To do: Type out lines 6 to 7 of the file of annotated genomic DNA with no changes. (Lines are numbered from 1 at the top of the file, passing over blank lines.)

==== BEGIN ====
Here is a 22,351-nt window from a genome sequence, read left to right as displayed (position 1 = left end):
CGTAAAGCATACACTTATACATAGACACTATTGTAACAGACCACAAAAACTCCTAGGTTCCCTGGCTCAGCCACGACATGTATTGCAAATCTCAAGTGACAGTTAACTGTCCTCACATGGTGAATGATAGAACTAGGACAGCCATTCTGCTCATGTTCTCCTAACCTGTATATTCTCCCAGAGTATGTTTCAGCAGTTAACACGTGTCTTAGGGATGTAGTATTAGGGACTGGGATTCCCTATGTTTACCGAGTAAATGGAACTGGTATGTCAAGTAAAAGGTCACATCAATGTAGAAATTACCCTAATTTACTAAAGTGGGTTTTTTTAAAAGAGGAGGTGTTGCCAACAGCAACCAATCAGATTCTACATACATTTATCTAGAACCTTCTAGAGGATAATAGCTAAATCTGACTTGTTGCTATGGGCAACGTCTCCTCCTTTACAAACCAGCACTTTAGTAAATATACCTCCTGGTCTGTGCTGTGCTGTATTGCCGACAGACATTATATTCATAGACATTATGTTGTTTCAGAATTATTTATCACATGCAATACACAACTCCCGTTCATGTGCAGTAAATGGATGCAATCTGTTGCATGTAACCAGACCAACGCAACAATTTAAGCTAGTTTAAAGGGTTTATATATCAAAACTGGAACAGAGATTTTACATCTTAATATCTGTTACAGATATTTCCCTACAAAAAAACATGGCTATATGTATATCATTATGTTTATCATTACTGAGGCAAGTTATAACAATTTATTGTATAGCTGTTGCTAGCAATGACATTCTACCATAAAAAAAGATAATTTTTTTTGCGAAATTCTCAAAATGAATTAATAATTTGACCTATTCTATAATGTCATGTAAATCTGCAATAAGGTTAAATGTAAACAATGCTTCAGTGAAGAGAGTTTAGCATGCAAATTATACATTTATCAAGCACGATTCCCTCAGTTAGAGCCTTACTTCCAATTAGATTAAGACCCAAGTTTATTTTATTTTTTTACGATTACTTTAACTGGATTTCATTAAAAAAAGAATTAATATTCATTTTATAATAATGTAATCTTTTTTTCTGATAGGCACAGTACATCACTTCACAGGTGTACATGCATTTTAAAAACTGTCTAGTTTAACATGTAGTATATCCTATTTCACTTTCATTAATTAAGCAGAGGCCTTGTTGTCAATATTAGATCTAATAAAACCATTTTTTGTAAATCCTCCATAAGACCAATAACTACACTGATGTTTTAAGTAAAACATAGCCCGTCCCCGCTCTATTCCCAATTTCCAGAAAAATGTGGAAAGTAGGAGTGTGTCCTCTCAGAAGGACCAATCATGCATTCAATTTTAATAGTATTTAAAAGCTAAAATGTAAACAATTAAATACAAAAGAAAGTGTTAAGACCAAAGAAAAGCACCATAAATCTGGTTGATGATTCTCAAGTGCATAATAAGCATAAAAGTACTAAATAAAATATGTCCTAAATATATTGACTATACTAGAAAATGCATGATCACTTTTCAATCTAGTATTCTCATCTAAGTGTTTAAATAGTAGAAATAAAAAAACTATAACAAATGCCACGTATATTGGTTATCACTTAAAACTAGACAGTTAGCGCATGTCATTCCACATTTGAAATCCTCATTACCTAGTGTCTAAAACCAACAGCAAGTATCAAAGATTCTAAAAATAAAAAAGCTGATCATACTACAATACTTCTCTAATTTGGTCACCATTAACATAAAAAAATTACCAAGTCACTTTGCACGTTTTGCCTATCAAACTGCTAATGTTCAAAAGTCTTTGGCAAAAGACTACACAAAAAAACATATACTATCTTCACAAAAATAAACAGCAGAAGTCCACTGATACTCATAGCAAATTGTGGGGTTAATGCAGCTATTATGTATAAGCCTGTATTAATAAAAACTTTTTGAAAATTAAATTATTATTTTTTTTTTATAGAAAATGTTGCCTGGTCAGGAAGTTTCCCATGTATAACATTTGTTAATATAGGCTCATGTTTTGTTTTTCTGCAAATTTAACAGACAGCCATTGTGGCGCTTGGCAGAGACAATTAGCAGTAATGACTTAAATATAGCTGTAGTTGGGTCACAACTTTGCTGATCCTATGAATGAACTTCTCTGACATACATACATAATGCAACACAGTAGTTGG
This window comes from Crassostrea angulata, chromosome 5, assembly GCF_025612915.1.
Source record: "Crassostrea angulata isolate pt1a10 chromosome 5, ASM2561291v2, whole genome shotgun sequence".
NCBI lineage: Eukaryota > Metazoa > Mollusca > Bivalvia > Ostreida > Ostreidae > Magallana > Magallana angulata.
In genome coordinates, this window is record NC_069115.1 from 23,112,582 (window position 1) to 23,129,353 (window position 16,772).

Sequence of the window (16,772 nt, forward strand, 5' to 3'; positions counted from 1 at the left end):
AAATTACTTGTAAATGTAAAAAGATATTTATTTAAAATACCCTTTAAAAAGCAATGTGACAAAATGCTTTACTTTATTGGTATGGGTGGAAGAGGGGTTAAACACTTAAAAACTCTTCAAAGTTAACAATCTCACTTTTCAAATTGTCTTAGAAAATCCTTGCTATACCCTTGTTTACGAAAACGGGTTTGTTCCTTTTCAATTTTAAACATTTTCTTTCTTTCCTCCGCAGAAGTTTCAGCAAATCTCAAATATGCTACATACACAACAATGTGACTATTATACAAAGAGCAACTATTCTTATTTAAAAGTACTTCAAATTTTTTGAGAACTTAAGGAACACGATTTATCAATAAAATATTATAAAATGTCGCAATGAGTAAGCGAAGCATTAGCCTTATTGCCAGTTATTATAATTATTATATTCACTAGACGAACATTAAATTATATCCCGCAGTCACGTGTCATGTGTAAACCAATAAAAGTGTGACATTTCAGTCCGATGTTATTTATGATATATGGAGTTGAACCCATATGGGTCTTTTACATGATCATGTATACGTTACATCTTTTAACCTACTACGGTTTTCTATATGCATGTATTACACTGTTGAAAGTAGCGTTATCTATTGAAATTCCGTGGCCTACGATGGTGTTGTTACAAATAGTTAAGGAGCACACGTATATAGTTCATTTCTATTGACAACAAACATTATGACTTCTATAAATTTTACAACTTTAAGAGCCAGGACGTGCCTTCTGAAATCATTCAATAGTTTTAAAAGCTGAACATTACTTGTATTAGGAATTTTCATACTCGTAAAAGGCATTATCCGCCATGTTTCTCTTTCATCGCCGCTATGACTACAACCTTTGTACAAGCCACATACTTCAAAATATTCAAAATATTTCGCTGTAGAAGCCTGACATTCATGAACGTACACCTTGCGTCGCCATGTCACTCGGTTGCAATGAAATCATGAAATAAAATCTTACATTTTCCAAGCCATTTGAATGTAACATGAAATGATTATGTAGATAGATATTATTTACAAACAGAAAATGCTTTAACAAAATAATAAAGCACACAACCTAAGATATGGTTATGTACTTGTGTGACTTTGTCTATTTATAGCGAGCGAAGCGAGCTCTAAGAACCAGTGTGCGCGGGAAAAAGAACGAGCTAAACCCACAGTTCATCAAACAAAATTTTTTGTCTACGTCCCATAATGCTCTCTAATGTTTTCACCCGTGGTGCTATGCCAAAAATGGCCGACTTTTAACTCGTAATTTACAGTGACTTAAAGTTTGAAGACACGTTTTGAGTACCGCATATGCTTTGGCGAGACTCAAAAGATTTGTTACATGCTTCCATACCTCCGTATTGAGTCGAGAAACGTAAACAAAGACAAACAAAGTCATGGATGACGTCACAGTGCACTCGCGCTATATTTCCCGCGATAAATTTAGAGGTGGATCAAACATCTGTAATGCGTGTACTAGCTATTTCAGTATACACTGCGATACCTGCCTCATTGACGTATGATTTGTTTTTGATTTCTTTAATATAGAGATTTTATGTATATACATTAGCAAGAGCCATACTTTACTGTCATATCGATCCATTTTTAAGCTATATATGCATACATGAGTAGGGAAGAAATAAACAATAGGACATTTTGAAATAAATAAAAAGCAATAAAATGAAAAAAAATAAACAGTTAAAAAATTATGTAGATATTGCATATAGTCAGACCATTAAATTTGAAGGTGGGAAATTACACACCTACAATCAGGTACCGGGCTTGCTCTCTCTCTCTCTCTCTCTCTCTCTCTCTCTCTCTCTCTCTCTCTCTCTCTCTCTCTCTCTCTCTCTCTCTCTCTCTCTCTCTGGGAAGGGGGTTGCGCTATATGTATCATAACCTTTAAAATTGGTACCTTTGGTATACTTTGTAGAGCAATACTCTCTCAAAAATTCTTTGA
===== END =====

In genome coordinates, this window is record NC_069115.1 from 23,112,582 (window position 1) to 23,129,353 (window position 16,772).

Sequence of the window (16,772 nt, forward strand, 5' to 3'; positions counted from 1 at the left end):